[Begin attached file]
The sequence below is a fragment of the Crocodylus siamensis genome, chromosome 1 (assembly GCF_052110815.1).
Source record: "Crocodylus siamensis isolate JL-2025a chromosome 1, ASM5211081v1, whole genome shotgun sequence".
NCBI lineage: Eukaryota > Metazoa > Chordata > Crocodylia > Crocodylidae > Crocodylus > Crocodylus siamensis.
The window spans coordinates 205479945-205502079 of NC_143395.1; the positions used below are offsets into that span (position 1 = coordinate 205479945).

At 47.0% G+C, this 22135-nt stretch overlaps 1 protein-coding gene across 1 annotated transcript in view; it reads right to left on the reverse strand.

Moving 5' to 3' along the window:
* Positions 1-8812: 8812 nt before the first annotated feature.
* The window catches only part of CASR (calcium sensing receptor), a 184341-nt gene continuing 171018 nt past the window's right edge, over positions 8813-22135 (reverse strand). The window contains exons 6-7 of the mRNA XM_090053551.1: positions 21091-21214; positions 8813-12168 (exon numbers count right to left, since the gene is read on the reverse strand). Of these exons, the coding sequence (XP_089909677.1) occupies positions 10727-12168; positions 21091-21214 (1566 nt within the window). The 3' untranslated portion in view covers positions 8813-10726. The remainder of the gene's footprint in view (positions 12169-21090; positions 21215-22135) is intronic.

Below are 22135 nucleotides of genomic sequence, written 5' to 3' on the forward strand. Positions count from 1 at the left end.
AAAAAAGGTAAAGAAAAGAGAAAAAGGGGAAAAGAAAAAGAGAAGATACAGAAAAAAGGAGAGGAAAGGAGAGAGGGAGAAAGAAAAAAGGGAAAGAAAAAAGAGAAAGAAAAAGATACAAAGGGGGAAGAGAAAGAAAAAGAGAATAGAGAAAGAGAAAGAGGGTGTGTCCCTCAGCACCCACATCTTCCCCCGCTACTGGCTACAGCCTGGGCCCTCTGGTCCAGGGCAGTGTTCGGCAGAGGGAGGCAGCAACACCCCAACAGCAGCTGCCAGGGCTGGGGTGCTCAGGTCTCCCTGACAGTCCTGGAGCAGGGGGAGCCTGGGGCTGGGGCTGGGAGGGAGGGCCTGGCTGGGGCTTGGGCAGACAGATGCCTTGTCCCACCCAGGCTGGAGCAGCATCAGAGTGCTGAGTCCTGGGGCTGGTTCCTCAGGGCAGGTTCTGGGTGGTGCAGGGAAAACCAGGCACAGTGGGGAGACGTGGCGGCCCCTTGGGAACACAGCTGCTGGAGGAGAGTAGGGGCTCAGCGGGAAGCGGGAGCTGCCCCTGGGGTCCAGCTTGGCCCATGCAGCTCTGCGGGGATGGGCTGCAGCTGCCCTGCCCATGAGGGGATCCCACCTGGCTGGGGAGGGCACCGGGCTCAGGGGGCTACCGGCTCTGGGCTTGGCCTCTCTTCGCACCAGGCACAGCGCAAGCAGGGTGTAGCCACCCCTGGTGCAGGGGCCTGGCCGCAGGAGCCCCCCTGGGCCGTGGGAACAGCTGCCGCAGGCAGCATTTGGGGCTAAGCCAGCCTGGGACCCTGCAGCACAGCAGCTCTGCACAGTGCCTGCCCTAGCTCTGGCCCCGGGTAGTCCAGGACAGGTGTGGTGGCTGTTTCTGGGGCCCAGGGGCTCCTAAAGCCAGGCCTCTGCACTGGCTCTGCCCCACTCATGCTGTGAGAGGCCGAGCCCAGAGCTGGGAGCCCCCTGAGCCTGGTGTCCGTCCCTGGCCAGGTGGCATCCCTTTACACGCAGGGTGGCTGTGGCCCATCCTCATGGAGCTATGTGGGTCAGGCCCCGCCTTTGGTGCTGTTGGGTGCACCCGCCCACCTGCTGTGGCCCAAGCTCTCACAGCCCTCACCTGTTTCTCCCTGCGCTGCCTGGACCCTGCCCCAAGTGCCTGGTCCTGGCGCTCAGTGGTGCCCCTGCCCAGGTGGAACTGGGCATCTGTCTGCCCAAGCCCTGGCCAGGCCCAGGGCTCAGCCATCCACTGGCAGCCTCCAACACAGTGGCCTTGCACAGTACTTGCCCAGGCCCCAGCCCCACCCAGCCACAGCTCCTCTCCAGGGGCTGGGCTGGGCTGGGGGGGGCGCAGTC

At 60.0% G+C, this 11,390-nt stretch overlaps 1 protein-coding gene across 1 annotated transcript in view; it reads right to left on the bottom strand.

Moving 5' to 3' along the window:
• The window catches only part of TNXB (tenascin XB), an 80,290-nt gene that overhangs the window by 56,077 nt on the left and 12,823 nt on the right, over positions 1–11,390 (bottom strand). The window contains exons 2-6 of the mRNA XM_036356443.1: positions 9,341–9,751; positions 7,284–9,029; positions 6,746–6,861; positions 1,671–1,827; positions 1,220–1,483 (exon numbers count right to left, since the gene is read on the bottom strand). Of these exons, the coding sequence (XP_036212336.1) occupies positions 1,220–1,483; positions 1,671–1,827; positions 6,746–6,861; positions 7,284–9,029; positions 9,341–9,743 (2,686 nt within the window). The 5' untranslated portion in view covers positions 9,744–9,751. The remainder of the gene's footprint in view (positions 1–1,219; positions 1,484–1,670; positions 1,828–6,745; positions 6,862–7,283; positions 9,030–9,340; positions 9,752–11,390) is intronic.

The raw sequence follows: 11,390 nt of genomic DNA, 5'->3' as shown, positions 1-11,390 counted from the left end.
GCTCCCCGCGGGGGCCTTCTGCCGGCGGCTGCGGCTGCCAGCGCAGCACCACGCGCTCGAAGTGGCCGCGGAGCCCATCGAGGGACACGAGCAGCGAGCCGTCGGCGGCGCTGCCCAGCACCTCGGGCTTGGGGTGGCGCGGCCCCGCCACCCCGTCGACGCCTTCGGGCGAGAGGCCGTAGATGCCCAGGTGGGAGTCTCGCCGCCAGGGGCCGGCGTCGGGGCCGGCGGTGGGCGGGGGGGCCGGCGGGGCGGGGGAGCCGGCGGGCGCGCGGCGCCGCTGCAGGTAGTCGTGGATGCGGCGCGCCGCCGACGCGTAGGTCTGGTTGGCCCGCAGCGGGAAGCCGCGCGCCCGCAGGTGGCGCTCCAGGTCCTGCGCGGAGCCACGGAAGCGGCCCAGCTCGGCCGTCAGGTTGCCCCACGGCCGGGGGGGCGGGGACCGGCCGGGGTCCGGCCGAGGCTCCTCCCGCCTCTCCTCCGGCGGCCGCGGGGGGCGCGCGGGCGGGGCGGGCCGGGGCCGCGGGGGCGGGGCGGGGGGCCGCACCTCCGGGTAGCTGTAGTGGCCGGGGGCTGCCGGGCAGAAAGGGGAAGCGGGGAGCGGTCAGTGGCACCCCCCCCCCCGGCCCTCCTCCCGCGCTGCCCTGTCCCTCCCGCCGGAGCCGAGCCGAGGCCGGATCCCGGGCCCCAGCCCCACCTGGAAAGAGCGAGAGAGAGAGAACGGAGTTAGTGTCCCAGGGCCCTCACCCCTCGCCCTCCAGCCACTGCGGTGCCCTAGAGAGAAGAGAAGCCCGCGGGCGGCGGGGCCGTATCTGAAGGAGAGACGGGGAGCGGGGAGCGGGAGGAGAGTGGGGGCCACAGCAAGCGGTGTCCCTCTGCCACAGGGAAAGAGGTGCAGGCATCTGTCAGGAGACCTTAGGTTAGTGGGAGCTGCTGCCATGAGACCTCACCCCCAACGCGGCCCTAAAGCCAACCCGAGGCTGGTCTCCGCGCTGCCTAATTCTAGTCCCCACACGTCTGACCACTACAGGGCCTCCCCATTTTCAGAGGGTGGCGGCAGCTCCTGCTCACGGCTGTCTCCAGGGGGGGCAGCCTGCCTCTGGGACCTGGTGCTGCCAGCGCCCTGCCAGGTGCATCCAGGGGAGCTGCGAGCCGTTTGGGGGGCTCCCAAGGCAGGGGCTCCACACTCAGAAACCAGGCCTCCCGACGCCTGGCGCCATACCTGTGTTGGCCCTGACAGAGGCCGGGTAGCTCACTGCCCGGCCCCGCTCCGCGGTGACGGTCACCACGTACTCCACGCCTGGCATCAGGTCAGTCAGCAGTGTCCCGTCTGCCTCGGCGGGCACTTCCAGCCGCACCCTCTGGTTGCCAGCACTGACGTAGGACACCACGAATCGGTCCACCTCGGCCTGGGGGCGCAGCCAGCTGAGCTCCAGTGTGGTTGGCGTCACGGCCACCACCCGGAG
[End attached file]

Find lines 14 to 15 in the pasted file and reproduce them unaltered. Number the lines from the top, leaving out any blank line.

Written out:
The raw sequence follows: 11,390 nt of genomic DNA, 5'->3' as shown, positions 1-11,390 counted from the left end.
GCTCCCCGCGGGGGCCTTCTGCCGGCGGCTGCGGCTGCCAGCGCAGCACCACGCGCTCGAAGTGGCCGCGGAGCCCATCGAGGGACACGAGCAGCGAGCCGTCGGCGGCGCTGCCCAGCACCTCGGGCTTGGGGTGGCGCGGCCCCGCCACCCCGTCGACGCCTTCGGGCGAGAGGCCGTAGATGCCCAGGTGGGAGTCTCGCCGCCAGGGGCCGGCGTCGGGGCCGGCGGTGGGCGGGGGGGCCGGCGGGGCGGGGGAGCCGGCGGGCGCGCGGCGCCGCTGCAGGTAGTCGTGGATGCGGCGCGCCGCCGACGCGTAGGTCTGGTTGGCCCGCAGCGGGAAGCCGCGCGCCCGCAGGTGGCGCTCCAGGTCCTGCGCGGAGCCACGGAAGCGGCCCAGCTCGGCCGTCAGGTTGCCCCACGGCCGGGGGGGCGGGGACCGGCCGGGGTCCGGCCGAGGCTCCTCCCGCCTCTCCTCCGGCGGCCGCGGGGGGCGCGCGGGCGGGGCGGGCCGGGGCCGCGGGGGCGGGGCGGGGGGCCGCACCTCCGGGTAGCTGTAGTGGCCGGGGGCTGCCGGGCAGAAAGGGGAAGCGGGGAGCGGTCAGTGGCACCCCCCCCCCCGGCCCTCCTCCCGCGCTGCCCTGTCCCTCCCGCCGGAGCCGAGCCGAGGCCGGATCCCGGGCCCCAGCCCCACCTGGAAAGAGCGAGAGAGAGAGAACGGAGTTAGTGTCCCAGGGCCCTCACCCCTCGCCCTCCAGCCACTGCGGTGCCCTAGAGAGAAGAGAAGCCCGCGGGCGGCGGGGCCGTATCTGAAGGAGAGACGGGGAGCGGGGAGCGGGAGGAGAGTGGGGGCCACAGCAAGCGGTGTCCCTCTGCCACAGGGAAAGAGGTGCAGGCATCTGTCAGGAGACCTTAGGTTAGTGGGAGCTGCTGCCATGAGACCTCACCCCCAACGCGGCCCTAAAGCCAACCCGAGGCTGGTCTCCGCGCTGCCTAATTCTAGTCCCCACACGTCTGACCACTACAGGGCCTCCCCATTTTCAGAGGGTGGCGGCAGCTCCTGCTCACGGCTGTCTCCAGGGGGGGCAGCCTGCCTCTGGGACCTGGTGCTGCCAGCGCCCTGCCAGGTGCATCCAGGGGAGCTGCGAGCCGTTTGGGGGGCTCCCAAGGCAGGGGCTCCACACTCAGAAACCAGGCCTCCCGACGCCTGGCGCCATACCTGTGTTGGCCCTGACAGAGGCCGGGTAGCTCACTGCCCGGCCCCGCTCCGCGGTGACGGTCACCACGTACTCCACGCCTGGCATCAGGTCAGTCAGCAGTGTCCCGTCTGCCTCGGCGGGCACTTCCAGCCGCACCCTCTGGTTGCCAGCACTGACGTAGGACACCACGAATCGGTCCACCTCGGCCTGGGGGCGCAGCCAGCTGAGCTCCAGTGTGGTTGGCGTCACGGCCACCACCCGGAG